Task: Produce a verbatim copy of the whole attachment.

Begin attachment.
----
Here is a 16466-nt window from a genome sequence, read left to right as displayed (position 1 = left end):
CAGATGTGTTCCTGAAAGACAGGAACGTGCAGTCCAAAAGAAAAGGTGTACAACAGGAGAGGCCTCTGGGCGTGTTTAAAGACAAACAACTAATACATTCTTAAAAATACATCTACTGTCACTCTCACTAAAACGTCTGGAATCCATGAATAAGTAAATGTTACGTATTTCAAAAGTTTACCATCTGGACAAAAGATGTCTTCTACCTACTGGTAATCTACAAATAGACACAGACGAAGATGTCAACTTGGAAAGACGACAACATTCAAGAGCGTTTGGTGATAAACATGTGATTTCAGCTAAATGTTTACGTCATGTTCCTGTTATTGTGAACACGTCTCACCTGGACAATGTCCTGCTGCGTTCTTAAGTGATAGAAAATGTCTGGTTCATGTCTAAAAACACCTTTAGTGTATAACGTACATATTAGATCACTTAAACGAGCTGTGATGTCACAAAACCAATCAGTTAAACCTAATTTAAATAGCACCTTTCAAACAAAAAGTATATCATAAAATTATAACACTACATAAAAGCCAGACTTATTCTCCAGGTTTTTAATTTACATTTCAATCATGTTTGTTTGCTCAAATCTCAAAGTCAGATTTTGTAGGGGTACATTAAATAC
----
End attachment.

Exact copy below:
Here is a 16466-nt window from a genome sequence, read left to right as displayed (position 1 = left end):
CAGATGTGTTCCTGAAAGACAGGAACGTGCAGTCCAAAAGAAAAGGTGTACAACAGGAGAGGCCTCTGGGCGTGTTTAAAGACAAACAACTAATACATTCTTAAAAATACATCTACTGTCACTCTCACTAAAACGTCTGGAATCCATGAATAAGTAAATGTTACGTATTTCAAAAGTTTACCATCTGGACAAAAGATGTCTTCTACCTACTGGTAATCTACAAATAGACACAGACGAAGATGTCAACTTGGAAAGACGACAACATTCAAGAGCGTTTGGTGATAAACATGTGATTTCAGCTAAATGTTTACGTCATGTTCCTGTTATTGTGAACACGTCTCACCTGGACAATGTCCTGCTGCGTTCTTAAGTGATAGAAAATGTCTGGTTCATGTCTAAAAACACCTTTAGTGTATAACGTACATATTAGATCACTTAAACGAGCTGTGATGTCACAAAACCAATCAGTTAAACCTAATTTAAATAGCACCTTTCAAACAAAAAGTATATCATAAAATTATAACACTACATAAAAGCCAGACTTATTCTCCAGGTTTTTAATTTACATTTCAATCATGTTTGTTTGCTCAAATCTCAAAGTCAGATTTTGTAGGGGTACATTAAATAC